That video shows the huge hypocrisy of Graham. The New Yorker reports a few other Republican reactions, but most stopped short of the word “racist” and couched the criticisms in careful ways.

For the congressman Mike Turner, who represents Ohio’s Tenth District, which includes the city of Dayton, it seems like the answer came when Trump suggested on Sunday that Representatives Alexandria Ocasio-Cortez, Ilhan Omar, Ayanna Pressley, and Rashida Tlaib should “go back” to “the places from which they came,” even though, for three of them—Ocasio-Cortez, Pressley, and Tlaib—that would have meant quickening to the Bronx, Chicago, and Detroit, respectively. “I am confident that every Member of Congress is a committed American,” Turner wrote on Twitter on Monday. “@realDonaldTrump’s tweets from this weekend were racist and he should apologize. We must work as a country to rise above hate, not enable it.”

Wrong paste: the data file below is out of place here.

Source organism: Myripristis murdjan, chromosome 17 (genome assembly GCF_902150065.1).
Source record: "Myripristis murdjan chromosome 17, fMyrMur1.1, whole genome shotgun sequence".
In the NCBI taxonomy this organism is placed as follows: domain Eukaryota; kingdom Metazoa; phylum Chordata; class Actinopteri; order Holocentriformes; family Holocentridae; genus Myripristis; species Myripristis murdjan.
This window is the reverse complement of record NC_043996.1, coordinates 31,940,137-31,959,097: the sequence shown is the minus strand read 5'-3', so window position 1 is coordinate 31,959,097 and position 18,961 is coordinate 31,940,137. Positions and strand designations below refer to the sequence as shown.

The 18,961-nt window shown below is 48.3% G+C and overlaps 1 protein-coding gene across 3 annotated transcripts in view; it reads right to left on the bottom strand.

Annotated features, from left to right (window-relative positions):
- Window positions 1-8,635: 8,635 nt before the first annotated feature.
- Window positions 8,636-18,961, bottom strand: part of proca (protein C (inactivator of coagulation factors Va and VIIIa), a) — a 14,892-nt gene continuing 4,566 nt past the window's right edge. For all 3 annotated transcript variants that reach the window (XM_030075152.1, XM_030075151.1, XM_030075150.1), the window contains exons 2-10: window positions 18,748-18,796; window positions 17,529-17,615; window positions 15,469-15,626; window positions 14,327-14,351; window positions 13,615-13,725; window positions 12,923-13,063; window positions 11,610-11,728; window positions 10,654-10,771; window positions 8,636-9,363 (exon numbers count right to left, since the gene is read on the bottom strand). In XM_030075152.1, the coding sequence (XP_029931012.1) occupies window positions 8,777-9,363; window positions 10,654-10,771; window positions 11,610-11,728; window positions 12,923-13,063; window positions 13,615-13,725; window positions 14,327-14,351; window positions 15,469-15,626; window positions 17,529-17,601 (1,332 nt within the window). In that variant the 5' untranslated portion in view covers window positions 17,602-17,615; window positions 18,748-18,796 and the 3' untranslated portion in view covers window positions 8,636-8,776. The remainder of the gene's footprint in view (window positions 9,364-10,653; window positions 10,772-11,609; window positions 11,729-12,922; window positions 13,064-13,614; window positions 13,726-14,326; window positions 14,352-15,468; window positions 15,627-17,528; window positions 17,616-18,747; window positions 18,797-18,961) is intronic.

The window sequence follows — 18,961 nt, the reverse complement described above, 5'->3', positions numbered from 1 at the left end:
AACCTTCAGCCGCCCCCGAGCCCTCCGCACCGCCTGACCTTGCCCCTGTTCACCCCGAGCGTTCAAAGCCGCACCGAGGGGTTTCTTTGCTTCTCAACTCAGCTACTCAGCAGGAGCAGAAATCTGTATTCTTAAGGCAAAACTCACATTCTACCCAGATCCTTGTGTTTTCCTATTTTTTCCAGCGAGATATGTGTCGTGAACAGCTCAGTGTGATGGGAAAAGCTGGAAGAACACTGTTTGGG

In defying the online maga trolls and Sean Hannitys of the world, Turner deserves credit. So does Will Hurd, of Texas, the only black Republican in the House, who said that Trump’s comments were “racist and xenophobic,” and also dumb. “While you had a civil war going on within the Democratic Party, between the far left and the rest of the Party, and now they have circled the wagons and are starting to protect one another,” Hurd told CNN.

The comments from Hurd and Turner were commendably direct and unvarnished. But they need to be placed in context. The hundred and sixteenth Congress contains a hundred and ninety-seven Republican representatives and fifty-three Republican senators. Of these two hundred and fifty profiles in courage, Hurd and Turner were the sole ones to specifically use the word “racist” to describe Trump’s attack. Other Republicans, even as they broke with Trump and criticized his comments, ransacked the thesaurus to avoid it.